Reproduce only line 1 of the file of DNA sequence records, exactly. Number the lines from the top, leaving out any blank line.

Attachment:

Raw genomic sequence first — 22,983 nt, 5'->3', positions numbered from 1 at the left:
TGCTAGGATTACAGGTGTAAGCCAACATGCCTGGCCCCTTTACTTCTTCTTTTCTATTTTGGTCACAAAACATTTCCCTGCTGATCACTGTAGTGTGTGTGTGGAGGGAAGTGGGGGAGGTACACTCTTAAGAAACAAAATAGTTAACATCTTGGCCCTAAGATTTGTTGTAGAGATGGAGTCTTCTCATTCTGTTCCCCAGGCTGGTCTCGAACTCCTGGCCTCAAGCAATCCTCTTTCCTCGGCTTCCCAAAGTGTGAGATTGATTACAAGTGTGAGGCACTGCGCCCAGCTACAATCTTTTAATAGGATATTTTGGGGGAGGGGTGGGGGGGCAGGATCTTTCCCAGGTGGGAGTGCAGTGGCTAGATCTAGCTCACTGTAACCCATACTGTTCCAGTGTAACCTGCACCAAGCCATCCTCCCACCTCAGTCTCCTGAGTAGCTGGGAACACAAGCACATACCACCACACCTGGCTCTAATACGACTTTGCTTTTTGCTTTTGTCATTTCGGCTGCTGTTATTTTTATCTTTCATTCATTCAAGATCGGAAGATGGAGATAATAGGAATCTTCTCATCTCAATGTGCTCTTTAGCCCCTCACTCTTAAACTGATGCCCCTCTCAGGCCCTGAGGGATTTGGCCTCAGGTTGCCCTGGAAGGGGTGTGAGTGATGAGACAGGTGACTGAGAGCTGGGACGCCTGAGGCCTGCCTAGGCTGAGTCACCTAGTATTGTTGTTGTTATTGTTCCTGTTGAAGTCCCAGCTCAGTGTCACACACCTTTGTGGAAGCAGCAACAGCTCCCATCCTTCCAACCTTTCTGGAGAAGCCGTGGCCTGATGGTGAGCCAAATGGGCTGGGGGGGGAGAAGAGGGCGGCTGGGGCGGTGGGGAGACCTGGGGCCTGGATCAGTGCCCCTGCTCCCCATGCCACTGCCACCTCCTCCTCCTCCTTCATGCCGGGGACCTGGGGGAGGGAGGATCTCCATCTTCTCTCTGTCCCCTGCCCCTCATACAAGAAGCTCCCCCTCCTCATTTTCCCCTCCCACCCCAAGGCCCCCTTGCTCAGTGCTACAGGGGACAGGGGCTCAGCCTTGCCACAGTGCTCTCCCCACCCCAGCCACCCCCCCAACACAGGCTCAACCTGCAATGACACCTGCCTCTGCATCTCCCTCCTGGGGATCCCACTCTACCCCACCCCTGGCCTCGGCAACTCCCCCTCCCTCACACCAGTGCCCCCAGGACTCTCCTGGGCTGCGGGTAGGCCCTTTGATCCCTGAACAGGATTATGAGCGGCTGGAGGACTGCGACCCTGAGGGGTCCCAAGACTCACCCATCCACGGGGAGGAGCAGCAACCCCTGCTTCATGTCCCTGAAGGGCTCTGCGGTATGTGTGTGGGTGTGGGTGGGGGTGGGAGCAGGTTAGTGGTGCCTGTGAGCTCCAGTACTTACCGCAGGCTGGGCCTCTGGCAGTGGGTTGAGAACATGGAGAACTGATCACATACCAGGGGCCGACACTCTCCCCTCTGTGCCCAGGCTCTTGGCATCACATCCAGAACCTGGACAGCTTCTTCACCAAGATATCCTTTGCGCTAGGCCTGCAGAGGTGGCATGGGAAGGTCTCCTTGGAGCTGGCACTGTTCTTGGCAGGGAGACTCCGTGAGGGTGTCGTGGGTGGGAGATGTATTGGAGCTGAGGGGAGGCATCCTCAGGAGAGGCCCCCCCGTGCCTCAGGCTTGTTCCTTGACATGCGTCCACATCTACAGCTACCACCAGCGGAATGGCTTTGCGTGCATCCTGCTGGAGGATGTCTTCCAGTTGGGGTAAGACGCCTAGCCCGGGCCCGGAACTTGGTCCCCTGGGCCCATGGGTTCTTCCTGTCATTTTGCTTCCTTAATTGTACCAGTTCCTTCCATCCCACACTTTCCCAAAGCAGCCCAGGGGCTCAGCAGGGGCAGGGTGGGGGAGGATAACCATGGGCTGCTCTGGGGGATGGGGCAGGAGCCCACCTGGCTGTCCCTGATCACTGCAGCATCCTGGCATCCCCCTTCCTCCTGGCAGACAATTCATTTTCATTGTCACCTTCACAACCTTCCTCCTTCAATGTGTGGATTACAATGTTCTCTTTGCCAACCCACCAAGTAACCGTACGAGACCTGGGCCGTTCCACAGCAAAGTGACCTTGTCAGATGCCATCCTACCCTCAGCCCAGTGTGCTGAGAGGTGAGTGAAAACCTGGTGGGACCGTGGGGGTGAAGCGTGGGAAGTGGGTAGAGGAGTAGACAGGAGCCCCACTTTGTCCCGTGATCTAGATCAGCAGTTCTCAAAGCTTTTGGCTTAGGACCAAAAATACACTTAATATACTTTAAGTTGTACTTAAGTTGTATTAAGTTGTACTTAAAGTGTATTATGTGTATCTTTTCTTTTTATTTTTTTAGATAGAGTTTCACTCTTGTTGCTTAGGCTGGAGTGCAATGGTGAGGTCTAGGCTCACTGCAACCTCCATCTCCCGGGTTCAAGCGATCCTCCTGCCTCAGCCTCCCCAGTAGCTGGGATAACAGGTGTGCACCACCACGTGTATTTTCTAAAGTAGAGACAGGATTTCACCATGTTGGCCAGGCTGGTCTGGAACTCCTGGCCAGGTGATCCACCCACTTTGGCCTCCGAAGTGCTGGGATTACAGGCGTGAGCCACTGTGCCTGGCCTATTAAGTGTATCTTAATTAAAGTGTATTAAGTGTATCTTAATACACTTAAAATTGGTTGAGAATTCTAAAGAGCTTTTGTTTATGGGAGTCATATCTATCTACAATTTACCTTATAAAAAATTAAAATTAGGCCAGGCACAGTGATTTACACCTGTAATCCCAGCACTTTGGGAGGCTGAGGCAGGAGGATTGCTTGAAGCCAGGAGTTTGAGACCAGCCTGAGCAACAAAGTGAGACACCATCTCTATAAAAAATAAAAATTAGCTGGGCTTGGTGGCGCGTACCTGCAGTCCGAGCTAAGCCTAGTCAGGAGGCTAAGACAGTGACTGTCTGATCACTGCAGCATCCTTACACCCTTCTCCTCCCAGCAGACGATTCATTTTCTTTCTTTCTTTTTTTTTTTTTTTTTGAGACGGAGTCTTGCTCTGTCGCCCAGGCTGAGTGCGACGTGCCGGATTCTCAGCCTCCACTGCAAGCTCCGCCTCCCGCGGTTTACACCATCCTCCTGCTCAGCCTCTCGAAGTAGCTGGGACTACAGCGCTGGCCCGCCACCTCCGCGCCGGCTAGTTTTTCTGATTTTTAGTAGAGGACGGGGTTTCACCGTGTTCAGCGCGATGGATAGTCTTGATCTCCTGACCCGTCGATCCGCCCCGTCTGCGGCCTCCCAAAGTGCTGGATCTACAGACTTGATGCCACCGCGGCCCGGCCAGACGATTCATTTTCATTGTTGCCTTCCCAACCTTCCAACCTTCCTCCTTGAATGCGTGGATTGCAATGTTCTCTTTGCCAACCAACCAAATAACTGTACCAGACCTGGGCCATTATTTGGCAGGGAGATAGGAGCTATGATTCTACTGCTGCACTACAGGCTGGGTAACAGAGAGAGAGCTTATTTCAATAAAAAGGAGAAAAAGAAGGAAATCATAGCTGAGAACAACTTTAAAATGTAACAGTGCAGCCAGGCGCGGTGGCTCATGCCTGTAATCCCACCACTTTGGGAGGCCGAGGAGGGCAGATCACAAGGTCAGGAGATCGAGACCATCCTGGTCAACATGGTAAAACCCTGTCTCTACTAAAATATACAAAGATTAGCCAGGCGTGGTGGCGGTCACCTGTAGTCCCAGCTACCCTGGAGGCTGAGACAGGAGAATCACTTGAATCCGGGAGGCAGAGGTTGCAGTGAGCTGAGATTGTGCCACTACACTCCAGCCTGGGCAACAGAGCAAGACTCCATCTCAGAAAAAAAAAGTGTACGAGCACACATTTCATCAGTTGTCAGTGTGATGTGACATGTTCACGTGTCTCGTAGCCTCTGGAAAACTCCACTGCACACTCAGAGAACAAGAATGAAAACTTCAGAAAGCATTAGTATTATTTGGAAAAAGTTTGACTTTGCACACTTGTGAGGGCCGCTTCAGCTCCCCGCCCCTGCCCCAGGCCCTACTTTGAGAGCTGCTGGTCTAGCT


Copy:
Raw genomic sequence first — 22,983 nt, 5'->3', positions numbered from 1 at the left: